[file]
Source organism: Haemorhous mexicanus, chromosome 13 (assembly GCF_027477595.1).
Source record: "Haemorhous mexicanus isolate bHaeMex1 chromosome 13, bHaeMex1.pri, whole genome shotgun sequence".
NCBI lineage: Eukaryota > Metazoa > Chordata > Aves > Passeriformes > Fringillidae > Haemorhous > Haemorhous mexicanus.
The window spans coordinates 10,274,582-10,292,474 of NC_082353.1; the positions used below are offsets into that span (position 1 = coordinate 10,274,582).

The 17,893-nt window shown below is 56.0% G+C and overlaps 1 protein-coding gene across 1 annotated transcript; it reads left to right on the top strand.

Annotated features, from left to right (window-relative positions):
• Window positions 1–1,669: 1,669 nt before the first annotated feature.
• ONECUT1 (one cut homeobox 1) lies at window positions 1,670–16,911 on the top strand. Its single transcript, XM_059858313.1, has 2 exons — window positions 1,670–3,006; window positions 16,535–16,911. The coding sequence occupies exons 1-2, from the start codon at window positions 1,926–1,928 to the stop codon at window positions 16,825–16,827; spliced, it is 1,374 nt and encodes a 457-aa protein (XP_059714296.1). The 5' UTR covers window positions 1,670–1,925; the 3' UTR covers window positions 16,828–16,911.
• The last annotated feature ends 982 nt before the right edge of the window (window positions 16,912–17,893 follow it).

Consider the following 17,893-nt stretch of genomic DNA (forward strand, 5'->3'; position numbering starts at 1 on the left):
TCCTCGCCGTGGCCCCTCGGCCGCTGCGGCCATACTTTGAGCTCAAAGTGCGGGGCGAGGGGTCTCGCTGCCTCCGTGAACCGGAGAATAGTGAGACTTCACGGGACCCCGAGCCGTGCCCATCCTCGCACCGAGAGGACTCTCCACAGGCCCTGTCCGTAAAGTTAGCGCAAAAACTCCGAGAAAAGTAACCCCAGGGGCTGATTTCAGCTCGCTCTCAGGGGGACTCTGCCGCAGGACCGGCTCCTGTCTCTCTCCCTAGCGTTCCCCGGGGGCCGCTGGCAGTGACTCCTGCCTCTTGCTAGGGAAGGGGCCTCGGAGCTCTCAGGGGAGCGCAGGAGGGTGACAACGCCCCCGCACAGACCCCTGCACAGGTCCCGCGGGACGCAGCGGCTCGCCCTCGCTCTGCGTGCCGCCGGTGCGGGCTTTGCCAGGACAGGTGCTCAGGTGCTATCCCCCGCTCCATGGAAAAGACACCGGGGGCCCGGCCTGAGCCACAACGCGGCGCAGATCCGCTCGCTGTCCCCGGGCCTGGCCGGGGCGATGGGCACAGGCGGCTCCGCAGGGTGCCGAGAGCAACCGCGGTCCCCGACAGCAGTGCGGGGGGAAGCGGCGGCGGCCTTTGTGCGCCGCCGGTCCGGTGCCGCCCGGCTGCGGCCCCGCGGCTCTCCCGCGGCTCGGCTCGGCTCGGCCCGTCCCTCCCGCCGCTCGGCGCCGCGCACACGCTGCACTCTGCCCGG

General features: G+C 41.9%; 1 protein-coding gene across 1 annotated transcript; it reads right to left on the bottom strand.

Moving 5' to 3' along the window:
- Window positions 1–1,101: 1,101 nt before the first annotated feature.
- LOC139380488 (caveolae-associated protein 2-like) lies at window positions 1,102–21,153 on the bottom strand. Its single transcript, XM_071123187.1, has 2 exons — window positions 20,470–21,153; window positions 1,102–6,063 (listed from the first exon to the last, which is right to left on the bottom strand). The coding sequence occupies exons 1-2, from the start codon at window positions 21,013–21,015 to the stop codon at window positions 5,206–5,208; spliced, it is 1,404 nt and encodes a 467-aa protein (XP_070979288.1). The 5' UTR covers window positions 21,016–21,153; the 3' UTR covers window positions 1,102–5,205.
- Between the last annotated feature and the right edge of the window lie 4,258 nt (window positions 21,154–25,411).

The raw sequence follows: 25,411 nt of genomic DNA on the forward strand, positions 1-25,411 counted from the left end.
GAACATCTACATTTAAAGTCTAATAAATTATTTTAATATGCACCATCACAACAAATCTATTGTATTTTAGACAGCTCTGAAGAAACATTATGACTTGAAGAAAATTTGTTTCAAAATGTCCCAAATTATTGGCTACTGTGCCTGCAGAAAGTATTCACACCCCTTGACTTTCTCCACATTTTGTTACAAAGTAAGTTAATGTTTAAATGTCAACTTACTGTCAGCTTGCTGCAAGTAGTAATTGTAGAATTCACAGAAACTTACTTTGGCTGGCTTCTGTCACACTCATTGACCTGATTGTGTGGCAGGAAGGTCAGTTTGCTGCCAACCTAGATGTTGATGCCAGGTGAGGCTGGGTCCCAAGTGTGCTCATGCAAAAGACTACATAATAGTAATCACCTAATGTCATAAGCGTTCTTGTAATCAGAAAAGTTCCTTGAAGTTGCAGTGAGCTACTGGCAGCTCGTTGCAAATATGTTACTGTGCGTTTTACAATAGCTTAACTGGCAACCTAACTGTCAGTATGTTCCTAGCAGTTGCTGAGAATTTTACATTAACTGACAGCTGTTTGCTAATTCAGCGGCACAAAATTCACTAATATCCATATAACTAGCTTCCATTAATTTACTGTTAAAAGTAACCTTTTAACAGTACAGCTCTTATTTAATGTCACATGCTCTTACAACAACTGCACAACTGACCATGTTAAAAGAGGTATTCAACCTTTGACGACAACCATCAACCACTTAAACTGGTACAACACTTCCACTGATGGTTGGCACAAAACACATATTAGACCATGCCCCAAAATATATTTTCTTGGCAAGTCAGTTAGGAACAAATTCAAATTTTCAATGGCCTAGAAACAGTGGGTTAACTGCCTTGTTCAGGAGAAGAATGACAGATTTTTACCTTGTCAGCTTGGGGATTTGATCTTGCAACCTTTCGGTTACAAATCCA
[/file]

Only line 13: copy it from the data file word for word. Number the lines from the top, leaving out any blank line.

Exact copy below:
Moving 5' to 3' along the window: